Friday, April 25, 2014

5 Ways Springtime Tallahassee Could Be Better

The Springtime Tallahassee Parade 2014 was March 29th. Tyree and I take our parades very seriously. Having enjoyed three Carnival Seasons in New Orleans, we know what makes a successful parade, and what does not. Springtime Tallahassee began in 1967 as a way to show civic pride in the State's Capital. In my opinion, as someone who loves her hometown, they could do better. 

Springtime Tallahassee doesn't need to copy Mardi Gras to be fun, but it could use a few pointers. And more alcohol. 

1. More Marching Bands!

At this year's parade we saw only one marching band, Shanks Middle School from Gadsden County - and they did a great job revving up the crowd. But then they kept marching and the techno music blasting from the Gasparilla floats was just not cutting it. I heard a rumor that Lincoln's marching band was somewhere downtown that morning, but if they weren't marching in the parade what was the point? Parades need energy from the crowd and live marching bands serve to get people excited - that's why they play at football games. Having local student bands play reinforces community spirit. So, where were the middle school and high school bands? Where were the FSU and FAMU bands for that matter? Is FAMU too good to play at Springtime Tallahassee? Having played Purple Rain in the Rain with Prince for a Super Bowl Halftime Show, yes, probably they are too good for us.  

2. Less Racism!

Springtime Tallahassee has always had a racism problem. Wikipedia states there are five "krewes" involved in the Springtime parade (which is kind of laughable when you think that in New Orleans each krewe gets its own parade). The Spanish Krewe, American Territorial Krewe, Antebellum Krewe, War and Reconstruction Krewe, and the Century Krewe. These were developed in 1971 and are meant to show different phases of Florida's history. Except that what they do is highlight Florida's racist past. So, there is a Spanish Krewe, but no mention of Florida's Native Americans? There is the Antebellum Krewe, which hides slavery behind hoop skirts. War and Reconstruction - yes! a lovely era in our history. Makes me think of burnt out plantation homes, poverty and the birth of Jim Crow legislation. And then all the progress and civil rights gains washed over by the Century Krewe. Most controversial of all, Andrew Jackson always makes some sort of appearance as well. This has routinely been protested by Native American groups as insensitive to Jackson's fatal history with their ancestors - yet he is always there!

Tallahassee's population is 60% White, 34% Black and 4% Hispanic. But based on the historical highlights chosen to represent our state, it's clear who got to do the choosing. If the idea behind the parade is to make people feel proud of being from Tallahassee and to give a sense of community spirit, then maybe we should do away with some of the divisive imagery and create more inclusive themes for the Krewes. It is possible to both love your state and accept that the Antebellum period doesn't need to be romanticized anymore. Or that Jackson was racist and really doesn't need to cast his shadow on such a lovely spring day. 

And, just so you know I don't think Mardi Gras is perfect, here is an older blog post about race and gender roles in Mardi Gras parades:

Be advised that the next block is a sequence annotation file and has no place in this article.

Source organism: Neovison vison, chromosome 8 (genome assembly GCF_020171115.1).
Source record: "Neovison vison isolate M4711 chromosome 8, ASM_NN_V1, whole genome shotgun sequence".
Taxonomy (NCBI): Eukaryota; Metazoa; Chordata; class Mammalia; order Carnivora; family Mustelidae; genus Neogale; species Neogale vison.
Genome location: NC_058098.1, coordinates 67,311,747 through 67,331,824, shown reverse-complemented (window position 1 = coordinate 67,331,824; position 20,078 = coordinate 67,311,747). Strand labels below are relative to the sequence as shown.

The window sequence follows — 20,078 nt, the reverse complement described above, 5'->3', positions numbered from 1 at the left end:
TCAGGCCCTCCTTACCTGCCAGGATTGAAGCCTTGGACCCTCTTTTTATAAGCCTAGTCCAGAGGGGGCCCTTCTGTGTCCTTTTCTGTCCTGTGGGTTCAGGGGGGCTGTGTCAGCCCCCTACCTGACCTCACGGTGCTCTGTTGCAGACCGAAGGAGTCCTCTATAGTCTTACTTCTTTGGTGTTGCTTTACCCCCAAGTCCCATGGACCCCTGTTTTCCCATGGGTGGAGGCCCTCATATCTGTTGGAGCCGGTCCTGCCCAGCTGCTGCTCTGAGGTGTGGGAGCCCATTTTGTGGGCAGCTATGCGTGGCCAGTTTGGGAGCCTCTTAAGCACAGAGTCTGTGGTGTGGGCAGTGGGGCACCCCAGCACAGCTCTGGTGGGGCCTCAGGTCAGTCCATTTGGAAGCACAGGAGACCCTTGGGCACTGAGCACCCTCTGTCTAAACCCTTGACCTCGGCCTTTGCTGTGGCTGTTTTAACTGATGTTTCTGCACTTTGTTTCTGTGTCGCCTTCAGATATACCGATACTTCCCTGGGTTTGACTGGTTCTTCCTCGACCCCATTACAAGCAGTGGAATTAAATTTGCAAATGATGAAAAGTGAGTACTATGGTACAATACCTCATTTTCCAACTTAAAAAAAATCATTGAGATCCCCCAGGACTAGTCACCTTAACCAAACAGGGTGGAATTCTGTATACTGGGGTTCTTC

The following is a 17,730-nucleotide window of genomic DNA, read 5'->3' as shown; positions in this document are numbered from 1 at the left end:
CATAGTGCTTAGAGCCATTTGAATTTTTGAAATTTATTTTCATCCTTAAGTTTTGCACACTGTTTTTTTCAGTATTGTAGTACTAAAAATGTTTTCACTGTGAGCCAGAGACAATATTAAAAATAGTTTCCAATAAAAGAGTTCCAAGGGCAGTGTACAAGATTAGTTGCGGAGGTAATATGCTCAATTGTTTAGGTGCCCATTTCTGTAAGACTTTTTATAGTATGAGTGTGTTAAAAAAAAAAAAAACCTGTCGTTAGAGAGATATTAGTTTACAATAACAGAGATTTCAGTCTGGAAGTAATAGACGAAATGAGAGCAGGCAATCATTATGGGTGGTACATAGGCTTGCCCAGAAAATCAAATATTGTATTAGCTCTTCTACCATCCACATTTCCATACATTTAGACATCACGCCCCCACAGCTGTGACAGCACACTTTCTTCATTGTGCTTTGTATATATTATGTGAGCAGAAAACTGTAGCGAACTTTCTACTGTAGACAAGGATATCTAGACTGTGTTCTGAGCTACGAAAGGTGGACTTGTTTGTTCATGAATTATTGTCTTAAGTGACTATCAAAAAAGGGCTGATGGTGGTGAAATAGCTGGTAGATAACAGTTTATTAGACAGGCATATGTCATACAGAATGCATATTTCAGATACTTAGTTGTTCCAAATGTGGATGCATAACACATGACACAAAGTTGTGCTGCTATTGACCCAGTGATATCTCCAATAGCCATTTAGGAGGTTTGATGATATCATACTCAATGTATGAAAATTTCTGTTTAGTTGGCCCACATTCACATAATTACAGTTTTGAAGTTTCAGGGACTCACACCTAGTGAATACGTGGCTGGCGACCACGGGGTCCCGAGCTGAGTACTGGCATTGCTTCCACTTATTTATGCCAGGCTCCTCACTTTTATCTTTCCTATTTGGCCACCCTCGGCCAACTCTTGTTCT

3. Let the floats go down the middle of the street!

Even though all of Monroe street is blocked off, the floats ride on the right side of the street. Why? This means there is a good side and a bad side to watch the parade from. We were standing on the wrong side. It is harder to interact with the floats, harder to catch beads, harder to get into the spirit. And it's just dumb when there isn't any oncoming traffic.

4. TPD needs to chill out! 

Part of what makes Mardi Gras such a fun experience is the interaction between the crowds and the people on the floats. You can walk right up to the floats, talk to the masked riders, tell them which beads you want. For some reason there is a rule at Springtime that you are not allowed to be anywhere near the floats. And the people riding on the floats are not allowed to interact with the crowd, not allowed to toss any throws, beads or candy. They have people walk along the sides passing things out, but usually they are so busy trying to keep pace with their group, there is no time to talk, or dance, or share a drink. Sigh. When a spectator gets too close to a float, as in the picture above, TPD swarms in and kills the fun. This officer was on a mission to make the family to the right go back to the sidewalk on the off chance that float, riding at 10 miles per hour and 20 feet away from them might pull them under. 

5. Be more generous with the throws!

Again, I understand that Springtime is and never will be Mardi Gras. But if they are going to pass out beads and candy, they could be a little more generous. In New Orleans, a general rule for parading is that if it falls on the ground, you don't touch it, because they are going to throw more. You can't go to Mardi Gras and walk away without being covered in beads. But in Tallahassee, they pass out their beads one at a time, and as there is this bizarre rule about not interacting with people, they often throw the beads directly on the ground. WTH? And, because Tallahassee children have not grown up being showered with beads every year, they will actually pick them up off the ground, even out of the gutter. That's just sad. 

Hopefully someone will hear me! Springtime Tallahassee could be so much better!

All Posts on Mardi Gras

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